I do believe the Tibetans focusing on Vajrayana practice have taken “practice” and “result of practice” to even higher levels.

 

Although Theravada remains the necessary root, vajrayana involves very different practices and the resulting “awareness”.

 

The Buddha tought about what he did and what he “realized”.

Perhaps some of the confusion stems from the fact that he varied his explanations based on the students’ capacity to understand. He did not teach what I would consider dogma.

 

 

 

 

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Re vipassana
The Buddha was said to have practiced it and it was later brought back to us by Sri Goenka who is largely responsible for it thriving today.
Samatha is the 1st step to a successful vipassana experience.
 
I do believe the Tibetans focusing on Vajrayana practice have taken “practice” and “result of practice” to even higher levels.
 
Although Theravada remains the necessary root, vajrayana involves very different practices and the resulting “awareness”.
 
The Buddha taught about what he did and what he “realized”.
Perhaps some of the confusion stems from the fact that he varied his explanations based on the students’ capacity to understand. He did not teach what I would consider dogma.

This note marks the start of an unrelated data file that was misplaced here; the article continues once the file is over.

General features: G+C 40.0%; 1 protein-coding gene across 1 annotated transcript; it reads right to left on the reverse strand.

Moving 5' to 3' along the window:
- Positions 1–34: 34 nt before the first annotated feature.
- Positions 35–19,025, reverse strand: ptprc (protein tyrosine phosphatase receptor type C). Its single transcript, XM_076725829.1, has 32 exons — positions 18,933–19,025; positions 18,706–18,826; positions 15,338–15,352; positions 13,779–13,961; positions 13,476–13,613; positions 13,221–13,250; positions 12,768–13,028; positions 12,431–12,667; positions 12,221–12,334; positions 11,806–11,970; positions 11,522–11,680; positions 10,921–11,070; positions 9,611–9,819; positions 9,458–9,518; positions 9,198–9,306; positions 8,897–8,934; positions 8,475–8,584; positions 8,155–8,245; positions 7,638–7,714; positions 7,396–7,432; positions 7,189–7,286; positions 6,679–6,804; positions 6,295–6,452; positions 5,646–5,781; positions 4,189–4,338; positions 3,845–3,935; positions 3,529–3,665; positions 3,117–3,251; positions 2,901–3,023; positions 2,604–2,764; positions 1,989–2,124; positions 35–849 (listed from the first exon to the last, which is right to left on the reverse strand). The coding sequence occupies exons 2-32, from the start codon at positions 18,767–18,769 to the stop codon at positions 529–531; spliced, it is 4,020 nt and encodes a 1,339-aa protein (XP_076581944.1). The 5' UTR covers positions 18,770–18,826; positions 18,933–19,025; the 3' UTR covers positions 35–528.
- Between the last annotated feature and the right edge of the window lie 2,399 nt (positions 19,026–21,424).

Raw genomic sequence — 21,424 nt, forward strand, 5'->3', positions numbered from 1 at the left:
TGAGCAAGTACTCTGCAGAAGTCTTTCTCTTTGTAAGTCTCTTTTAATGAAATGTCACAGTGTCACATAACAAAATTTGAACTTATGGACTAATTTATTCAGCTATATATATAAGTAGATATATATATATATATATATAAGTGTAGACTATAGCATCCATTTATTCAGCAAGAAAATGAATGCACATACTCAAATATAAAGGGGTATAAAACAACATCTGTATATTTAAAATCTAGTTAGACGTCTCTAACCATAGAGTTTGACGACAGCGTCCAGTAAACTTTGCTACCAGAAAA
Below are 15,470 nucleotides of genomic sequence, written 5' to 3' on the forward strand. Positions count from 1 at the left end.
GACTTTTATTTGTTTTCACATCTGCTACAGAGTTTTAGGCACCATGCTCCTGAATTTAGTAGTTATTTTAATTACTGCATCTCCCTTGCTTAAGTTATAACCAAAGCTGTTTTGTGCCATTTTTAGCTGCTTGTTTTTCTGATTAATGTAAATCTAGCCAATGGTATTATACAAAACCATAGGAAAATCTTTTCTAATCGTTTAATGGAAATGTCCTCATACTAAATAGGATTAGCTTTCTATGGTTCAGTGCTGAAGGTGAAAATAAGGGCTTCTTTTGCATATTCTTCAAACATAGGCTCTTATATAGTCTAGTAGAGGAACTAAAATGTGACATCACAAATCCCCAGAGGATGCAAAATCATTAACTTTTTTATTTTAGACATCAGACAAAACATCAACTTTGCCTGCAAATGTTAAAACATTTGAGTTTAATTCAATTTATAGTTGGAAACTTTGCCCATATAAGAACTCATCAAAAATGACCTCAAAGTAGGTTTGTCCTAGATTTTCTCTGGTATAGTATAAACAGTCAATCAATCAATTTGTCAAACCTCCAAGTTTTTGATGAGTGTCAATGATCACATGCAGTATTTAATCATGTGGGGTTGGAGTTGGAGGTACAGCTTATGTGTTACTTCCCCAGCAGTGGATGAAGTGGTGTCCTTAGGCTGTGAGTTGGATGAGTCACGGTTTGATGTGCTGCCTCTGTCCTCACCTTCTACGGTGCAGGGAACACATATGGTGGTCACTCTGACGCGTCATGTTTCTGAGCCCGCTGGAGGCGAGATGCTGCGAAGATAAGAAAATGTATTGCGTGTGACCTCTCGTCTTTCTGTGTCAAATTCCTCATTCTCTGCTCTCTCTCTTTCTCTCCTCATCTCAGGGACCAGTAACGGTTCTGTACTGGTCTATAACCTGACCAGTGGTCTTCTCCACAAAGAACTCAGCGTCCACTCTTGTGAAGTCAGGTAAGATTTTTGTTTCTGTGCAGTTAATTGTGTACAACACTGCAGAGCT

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Hi
Good posts.
Actually Samatha is practiced by all sectors of Buddhist meditation practices.
Perhaps you meant Theravada?

As you said “be still” is the entry point where Samatha practice enables us to to see more clearly the intensity and power that our “monkey mind” imposes upon us.
That is meditative 101 and not easy to accomplish effectively.
With practice we see how while although seemingly powerful, they quickly fade and are replaced by yet another thought. In time most of these thoughts become paper tigers and their affects on us are diminished.




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No I meant Samatha. Becoming still is not 101. It's 999. It's the most advanced practice possible. All the Jhanas unfold from that.
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Re vipassana
The Buddha was said to have practiced it and it was later brought back to us by Sri Goenka who is largely responsible for it thriving today.
Samatha is the 1st step to a successful vipassana experience.